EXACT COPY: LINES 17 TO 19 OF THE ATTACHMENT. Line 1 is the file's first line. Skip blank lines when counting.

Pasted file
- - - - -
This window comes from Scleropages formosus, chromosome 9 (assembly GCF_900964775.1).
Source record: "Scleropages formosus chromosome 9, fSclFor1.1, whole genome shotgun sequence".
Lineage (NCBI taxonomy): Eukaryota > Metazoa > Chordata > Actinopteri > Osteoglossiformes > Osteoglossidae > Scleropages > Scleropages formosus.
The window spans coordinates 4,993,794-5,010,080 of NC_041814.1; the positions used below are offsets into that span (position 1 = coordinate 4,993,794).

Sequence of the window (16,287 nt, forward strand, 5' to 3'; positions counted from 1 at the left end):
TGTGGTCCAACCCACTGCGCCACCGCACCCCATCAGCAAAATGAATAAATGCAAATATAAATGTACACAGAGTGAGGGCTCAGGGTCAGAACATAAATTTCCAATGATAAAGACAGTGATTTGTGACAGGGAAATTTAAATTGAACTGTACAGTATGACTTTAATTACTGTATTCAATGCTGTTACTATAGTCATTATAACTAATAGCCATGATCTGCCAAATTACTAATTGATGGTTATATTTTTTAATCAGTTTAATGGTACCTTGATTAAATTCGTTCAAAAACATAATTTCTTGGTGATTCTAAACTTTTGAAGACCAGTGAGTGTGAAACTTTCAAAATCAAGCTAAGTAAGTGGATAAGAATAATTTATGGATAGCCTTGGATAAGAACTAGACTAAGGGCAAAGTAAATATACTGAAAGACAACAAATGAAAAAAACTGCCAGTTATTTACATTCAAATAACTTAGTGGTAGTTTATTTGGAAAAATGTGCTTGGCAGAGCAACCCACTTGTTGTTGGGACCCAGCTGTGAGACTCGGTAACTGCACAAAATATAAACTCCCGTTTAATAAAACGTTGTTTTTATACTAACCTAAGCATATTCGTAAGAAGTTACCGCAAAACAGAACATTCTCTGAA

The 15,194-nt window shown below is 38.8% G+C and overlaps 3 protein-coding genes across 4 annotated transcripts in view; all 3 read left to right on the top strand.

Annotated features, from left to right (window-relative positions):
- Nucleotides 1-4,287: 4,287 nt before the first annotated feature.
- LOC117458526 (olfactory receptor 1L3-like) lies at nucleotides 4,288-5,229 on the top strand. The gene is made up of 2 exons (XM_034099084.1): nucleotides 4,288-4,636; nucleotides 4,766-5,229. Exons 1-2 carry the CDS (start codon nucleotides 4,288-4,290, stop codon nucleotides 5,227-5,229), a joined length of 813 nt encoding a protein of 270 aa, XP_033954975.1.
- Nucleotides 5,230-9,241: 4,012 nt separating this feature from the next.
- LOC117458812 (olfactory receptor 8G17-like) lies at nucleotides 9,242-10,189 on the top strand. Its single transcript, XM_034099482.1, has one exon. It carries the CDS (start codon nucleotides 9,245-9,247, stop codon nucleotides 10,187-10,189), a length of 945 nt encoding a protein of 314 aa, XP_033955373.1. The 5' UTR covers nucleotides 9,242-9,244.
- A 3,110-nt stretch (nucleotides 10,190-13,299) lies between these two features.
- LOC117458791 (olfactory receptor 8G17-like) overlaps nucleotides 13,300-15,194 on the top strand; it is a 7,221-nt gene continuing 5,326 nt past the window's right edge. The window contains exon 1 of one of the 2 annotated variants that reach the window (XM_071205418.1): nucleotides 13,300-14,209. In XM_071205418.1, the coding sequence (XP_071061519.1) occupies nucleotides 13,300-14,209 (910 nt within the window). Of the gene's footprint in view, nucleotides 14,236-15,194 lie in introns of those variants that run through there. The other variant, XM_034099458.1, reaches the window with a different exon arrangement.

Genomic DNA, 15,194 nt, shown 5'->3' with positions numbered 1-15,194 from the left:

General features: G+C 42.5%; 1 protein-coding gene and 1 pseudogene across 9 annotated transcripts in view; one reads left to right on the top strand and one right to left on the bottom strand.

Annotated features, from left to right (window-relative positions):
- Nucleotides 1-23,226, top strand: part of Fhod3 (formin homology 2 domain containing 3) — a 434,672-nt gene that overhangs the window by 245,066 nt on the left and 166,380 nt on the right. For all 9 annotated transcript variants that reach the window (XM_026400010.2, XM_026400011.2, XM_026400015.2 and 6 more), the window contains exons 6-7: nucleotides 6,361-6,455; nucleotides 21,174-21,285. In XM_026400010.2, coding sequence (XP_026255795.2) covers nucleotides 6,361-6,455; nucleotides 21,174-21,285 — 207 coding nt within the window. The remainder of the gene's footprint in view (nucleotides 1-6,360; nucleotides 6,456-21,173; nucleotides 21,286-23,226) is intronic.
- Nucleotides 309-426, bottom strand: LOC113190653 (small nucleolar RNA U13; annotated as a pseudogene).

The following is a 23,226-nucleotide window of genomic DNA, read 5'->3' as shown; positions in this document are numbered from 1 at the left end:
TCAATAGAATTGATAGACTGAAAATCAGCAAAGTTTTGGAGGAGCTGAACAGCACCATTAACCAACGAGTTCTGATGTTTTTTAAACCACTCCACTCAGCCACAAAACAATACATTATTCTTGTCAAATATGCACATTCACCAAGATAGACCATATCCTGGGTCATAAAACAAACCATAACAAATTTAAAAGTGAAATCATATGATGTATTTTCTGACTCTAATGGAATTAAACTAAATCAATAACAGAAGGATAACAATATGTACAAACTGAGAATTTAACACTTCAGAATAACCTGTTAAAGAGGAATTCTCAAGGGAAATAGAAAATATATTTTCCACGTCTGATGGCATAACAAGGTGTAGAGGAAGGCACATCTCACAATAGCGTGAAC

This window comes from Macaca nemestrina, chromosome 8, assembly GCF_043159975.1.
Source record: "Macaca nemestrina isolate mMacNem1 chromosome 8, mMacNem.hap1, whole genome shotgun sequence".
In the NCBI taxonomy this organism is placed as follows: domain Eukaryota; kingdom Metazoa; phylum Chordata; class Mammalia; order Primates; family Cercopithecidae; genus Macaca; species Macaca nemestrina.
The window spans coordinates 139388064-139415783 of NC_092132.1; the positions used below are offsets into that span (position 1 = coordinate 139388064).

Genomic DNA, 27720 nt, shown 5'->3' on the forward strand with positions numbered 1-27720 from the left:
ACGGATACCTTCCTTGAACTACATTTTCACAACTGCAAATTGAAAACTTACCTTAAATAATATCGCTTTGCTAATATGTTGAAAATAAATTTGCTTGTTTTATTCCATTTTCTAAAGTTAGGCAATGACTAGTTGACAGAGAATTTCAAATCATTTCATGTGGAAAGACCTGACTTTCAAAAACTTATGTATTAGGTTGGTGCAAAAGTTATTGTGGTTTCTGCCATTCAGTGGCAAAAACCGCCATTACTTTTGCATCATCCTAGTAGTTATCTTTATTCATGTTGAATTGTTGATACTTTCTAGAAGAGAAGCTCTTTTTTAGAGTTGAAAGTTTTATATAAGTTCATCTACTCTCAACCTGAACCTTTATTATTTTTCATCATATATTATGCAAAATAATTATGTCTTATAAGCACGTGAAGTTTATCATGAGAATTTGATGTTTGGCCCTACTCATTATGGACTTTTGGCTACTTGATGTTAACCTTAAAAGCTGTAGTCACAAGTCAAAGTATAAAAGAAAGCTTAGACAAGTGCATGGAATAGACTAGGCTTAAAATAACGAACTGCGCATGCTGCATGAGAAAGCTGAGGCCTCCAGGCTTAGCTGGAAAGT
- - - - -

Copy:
Annotated features, from left to right (window-relative positions):
- Nucleotides 1-23,226, top strand: part of Fhod3 (formin homology 2 domain containing 3) — a 434,672-nt gene that overhangs the window by 245,066 nt on the left and 166,380 nt on the right. For all 9 annotated transcript variants that reach the window (XM_026400010.2, XM_026400011.2, XM_026400015.2 and 6 more), the window contains exons 6-7: nucleotides 6,361-6,455; nucleotides 21,174-21,285. In XM_026400010.2, coding sequence (XP_026255795.2) covers nucleotides 6,361-6,455; nucleotides 21,174-21,285 — 207 coding nt within the window. The remainder of the gene's footprint in view (nucleotides 1-6,360; nucleotides 6,456-21,173; nucleotides 21,286-23,226) is intronic.
- Nucleotides 309-426, bottom strand: LOC113190653 (small nucleolar RNA U13; annotated as a pseudogene).